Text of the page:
The Key Method bases scales on the tonic key of the flute.

 
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3
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E Major
E
F#
G#
A
B
C#
D#
E Dorian
E
F#
G
A
B
C#
D
E Phrygian
E
F  
 G 
A
  
B
D

To try to play different modes such as Dorian and Phrygian starting with the bottom hole note as the tonic (as in this example of the E flute) is relatively difficult, because we're forced to go into those "gray areas" where we have to use half-hole coverings or alternate fingerings. That's all very well if our technique and talent are up to the task; but in any case it's easier to play the modes as in the previous examples of the Modal Method, starting from the appropriate place relative to the major scale.

If you are jamming with musicians who want to play a tune in E Dorian, for example, you will have the easiest time of it if you can pull out a D flute from your collection and use the Modal Method. Not only is the fingering easier, but there is another strong advantage of the Modal Method.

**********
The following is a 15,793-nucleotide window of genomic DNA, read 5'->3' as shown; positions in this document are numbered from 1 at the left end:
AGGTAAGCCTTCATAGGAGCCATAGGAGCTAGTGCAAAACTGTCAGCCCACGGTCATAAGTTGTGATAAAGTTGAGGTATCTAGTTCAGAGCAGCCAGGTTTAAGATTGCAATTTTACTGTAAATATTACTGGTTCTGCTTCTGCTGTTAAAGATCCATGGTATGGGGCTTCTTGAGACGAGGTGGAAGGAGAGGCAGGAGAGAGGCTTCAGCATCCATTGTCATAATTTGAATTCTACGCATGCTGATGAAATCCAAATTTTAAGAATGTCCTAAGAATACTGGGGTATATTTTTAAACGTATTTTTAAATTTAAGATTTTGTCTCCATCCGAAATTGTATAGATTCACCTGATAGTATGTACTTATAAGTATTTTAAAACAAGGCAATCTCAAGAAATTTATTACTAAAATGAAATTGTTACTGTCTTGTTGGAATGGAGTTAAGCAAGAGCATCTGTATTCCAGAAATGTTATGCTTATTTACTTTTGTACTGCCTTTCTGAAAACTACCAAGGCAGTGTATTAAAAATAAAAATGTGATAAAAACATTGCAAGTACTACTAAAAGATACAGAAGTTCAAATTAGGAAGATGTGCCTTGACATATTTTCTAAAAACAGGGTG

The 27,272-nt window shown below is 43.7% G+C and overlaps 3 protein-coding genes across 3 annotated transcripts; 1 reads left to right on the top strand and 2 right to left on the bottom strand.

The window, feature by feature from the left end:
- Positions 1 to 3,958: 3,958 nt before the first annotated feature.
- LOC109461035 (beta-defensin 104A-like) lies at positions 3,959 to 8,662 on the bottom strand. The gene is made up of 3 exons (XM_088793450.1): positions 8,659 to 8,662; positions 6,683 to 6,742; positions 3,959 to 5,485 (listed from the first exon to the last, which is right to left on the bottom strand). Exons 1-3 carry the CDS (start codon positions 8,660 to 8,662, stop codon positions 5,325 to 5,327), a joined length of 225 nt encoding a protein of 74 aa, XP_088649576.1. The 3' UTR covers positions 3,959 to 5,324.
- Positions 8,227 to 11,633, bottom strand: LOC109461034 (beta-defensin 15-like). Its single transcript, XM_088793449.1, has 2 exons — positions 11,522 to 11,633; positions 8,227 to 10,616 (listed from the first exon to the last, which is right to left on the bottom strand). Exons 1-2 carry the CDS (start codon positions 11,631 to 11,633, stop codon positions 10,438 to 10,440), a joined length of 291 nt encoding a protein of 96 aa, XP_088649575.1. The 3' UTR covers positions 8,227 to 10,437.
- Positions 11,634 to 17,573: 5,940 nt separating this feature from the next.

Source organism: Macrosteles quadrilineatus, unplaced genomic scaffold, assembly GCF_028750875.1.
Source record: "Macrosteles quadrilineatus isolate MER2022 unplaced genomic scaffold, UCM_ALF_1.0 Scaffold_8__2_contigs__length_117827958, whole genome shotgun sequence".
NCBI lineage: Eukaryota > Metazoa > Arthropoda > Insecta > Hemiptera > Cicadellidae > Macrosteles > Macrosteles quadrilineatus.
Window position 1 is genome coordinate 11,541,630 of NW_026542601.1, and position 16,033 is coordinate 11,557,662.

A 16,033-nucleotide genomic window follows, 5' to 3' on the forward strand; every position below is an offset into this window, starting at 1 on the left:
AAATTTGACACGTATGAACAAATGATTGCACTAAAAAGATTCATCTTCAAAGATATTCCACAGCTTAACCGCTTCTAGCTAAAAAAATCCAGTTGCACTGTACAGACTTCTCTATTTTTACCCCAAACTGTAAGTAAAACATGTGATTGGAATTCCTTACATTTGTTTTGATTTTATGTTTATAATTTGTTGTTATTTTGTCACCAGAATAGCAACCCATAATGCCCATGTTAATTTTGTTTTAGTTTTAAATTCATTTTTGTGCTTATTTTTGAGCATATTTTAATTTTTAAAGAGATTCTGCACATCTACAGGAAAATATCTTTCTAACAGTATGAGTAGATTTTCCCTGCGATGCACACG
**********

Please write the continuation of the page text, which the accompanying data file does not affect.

By starting or resolving a melody on a hole higher than the bottom one, there is somewhere to go below the tonic. When your tonic note of the scale or melody is always on the bottom hole (Key Method), it's limiting because you can never go under it. (So with the Indian bamboo flute, scales are taught with the tonic at the fourth hole, leaving plenty of room for exploration below the tonic. For the same reason it's a good choice to use a D flute to play in G Major, as illustrated in the example earlier.) For our purposes here, we will favor the Modal Method but provide a set of charts also for those who prefer the Key Method.

The Key Method could be considered not so much a method of playing, but rather a method of visualizing and comparing the different scales based on a given key, as a cross-reference. For instance, in the case of E Dorian played on an E flute (above example), we can see at a glance that this minor key requires the flatted (grayed) third and seventh notes of the major scale.

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